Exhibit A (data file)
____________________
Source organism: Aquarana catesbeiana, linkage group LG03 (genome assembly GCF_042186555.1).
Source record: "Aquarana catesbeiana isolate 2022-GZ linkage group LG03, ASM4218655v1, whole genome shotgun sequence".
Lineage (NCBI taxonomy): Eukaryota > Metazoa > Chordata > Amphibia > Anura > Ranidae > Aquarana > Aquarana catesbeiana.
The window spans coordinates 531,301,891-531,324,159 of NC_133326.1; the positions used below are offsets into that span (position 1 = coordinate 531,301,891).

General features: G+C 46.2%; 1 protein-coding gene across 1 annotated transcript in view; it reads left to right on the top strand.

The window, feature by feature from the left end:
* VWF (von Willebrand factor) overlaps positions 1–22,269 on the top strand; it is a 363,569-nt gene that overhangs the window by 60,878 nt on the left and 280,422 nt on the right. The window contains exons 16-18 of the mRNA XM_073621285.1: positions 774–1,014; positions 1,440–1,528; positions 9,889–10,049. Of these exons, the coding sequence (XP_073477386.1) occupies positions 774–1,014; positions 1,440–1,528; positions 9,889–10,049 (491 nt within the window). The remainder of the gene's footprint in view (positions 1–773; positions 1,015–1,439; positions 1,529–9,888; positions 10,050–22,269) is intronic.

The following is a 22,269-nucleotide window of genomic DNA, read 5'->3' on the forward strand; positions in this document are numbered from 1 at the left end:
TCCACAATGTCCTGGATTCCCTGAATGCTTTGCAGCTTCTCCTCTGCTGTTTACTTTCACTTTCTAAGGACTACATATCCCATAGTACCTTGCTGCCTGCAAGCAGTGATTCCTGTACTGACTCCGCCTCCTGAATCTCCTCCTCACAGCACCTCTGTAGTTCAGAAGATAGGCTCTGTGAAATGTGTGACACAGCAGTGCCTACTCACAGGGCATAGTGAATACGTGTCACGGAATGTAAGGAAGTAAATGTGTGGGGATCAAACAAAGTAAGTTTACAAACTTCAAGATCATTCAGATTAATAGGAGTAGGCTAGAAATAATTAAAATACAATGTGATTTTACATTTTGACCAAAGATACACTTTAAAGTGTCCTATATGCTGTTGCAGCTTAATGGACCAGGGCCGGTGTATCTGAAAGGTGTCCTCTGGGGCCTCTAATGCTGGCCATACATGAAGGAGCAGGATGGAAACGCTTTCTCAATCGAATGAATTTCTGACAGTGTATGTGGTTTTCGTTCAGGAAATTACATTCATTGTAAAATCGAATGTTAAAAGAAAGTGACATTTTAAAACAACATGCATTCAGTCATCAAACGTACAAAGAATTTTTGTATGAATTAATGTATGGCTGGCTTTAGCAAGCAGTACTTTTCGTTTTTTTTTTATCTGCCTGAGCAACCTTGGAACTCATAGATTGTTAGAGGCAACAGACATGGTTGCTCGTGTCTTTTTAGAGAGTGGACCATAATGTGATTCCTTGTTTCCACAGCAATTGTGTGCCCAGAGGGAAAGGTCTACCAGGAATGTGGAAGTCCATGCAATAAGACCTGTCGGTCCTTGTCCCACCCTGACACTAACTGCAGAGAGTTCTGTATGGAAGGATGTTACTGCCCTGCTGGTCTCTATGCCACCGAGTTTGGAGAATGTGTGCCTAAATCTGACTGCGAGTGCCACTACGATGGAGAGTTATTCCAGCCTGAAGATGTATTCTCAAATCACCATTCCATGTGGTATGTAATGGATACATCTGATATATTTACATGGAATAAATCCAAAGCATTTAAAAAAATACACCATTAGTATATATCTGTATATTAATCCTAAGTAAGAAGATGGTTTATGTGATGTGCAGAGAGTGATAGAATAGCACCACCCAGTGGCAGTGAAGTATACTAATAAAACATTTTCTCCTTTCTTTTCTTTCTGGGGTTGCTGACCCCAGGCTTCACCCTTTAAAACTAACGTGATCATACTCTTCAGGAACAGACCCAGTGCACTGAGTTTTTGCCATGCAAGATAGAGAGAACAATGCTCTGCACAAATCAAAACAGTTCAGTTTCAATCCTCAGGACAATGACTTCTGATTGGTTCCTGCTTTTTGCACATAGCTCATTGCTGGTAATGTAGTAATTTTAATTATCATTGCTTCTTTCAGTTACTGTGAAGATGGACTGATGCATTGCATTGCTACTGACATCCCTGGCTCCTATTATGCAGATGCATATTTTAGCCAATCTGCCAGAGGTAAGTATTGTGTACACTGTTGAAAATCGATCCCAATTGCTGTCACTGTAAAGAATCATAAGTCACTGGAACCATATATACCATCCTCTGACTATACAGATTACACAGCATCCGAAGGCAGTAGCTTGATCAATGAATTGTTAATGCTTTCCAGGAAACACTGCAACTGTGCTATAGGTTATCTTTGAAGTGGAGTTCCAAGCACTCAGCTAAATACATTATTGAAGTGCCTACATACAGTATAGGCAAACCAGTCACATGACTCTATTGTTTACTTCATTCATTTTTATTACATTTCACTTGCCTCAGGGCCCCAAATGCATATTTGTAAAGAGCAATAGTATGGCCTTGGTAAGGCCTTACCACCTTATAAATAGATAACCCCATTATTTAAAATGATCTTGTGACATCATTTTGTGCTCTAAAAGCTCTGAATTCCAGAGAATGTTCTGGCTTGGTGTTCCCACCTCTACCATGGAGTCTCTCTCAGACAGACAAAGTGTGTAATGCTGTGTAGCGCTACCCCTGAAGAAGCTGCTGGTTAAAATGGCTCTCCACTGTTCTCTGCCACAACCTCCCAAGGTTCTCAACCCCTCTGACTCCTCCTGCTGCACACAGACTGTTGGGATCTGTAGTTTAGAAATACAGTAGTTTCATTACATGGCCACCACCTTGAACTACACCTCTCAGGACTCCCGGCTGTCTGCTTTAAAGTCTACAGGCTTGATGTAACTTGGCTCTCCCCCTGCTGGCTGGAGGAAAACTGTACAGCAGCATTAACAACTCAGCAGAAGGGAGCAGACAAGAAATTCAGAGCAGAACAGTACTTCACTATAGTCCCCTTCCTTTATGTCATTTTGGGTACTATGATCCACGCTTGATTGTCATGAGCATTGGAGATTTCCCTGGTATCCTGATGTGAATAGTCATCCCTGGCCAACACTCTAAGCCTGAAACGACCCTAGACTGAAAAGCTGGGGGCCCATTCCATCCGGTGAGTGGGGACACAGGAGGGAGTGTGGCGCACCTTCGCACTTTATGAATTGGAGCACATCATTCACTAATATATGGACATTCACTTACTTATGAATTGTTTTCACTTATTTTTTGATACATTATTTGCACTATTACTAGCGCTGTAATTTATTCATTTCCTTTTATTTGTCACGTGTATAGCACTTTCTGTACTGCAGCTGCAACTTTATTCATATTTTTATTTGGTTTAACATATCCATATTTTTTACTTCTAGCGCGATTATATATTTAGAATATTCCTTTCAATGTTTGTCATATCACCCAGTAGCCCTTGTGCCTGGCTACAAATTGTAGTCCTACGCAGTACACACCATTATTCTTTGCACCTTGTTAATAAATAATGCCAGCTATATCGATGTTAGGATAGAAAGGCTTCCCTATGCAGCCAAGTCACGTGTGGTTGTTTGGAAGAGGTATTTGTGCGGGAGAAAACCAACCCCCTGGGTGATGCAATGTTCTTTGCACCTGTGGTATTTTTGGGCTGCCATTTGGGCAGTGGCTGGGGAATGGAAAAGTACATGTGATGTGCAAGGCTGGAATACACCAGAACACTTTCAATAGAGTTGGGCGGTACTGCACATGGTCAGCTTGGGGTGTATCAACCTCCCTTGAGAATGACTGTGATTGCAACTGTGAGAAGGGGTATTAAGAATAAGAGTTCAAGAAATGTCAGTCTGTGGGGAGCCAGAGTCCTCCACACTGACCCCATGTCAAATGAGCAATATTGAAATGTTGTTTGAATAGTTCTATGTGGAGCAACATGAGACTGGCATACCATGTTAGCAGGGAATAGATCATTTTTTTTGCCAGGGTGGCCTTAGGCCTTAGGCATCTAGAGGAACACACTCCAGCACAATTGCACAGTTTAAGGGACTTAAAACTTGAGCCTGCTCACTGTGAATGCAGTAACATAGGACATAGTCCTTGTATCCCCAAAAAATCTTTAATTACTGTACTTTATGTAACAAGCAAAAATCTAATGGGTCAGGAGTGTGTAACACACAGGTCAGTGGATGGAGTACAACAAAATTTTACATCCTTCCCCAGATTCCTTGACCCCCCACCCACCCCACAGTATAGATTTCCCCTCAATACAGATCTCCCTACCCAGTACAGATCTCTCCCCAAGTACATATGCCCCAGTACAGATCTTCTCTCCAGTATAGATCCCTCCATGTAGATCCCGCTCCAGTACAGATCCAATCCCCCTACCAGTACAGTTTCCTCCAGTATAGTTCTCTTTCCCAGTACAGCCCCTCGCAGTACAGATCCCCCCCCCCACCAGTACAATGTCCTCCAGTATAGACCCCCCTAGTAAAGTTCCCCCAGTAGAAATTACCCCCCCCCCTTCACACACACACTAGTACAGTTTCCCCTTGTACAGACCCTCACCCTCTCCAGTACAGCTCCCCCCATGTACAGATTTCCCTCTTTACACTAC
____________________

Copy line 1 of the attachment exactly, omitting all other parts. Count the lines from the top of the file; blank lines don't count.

Source organism: Aquarana catesbeiana, linkage group LG03 (genome assembly GCF_042186555.1).